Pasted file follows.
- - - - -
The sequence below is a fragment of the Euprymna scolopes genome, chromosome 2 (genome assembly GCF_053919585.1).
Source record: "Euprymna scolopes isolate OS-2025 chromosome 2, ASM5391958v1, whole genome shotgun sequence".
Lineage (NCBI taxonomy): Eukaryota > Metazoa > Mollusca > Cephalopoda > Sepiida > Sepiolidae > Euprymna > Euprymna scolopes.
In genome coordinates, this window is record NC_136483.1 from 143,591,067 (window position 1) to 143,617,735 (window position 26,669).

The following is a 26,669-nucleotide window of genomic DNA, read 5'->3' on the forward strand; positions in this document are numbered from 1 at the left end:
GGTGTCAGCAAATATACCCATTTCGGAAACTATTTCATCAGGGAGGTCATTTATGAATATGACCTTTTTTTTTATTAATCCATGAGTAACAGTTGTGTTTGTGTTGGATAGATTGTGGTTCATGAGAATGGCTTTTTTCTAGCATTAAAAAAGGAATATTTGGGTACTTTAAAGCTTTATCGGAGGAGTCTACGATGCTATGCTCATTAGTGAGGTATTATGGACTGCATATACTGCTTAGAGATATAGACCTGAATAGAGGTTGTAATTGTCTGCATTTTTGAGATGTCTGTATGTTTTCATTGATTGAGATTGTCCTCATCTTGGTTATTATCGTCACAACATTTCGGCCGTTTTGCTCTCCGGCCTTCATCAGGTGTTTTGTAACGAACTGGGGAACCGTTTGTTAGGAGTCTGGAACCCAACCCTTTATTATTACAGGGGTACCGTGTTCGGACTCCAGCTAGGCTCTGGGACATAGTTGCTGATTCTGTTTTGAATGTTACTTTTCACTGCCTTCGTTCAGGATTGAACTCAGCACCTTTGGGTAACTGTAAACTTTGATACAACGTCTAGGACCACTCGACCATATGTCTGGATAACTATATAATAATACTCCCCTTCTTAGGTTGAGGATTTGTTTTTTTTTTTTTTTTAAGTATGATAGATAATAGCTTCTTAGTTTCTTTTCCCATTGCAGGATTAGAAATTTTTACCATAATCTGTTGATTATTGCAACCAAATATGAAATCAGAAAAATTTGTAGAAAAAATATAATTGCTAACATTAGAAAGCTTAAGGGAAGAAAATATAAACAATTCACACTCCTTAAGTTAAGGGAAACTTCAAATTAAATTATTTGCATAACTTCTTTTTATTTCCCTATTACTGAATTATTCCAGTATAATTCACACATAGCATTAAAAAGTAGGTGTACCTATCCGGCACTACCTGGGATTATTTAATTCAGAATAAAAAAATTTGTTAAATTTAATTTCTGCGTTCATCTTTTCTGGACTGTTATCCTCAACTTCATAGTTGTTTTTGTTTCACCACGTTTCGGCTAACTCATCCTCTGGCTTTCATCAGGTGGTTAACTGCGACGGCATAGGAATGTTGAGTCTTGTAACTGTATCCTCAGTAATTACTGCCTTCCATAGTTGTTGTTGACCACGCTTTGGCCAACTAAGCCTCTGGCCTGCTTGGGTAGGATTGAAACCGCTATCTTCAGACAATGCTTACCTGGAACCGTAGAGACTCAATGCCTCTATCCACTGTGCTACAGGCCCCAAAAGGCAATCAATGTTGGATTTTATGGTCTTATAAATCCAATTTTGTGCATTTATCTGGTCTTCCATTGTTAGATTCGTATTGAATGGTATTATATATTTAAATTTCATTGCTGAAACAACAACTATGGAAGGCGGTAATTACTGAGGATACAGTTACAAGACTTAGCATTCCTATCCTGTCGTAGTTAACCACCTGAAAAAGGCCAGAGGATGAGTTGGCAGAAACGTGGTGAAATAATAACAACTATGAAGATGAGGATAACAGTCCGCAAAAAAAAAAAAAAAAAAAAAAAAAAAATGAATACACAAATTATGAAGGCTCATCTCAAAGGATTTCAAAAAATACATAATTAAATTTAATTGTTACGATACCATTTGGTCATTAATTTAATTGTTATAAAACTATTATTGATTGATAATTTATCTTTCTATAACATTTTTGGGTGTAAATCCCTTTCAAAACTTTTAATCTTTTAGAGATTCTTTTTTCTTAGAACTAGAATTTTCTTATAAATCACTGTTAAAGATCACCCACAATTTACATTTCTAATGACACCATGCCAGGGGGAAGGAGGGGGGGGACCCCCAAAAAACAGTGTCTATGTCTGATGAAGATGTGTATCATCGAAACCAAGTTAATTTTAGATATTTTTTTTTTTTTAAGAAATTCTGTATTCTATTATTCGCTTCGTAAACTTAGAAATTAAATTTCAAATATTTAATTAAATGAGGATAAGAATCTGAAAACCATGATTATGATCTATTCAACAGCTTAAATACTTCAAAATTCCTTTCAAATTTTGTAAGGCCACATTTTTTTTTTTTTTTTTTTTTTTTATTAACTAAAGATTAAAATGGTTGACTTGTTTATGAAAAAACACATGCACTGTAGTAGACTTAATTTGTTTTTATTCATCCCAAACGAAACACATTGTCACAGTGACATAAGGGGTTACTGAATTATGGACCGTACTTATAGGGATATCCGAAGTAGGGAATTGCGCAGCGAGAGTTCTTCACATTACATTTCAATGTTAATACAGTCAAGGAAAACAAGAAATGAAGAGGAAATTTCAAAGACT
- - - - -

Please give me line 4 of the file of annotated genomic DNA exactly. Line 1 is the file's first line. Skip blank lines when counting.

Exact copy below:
In genome coordinates, this window is record NC_136483.1 from 143,591,067 (window position 1) to 143,617,735 (window position 26,669).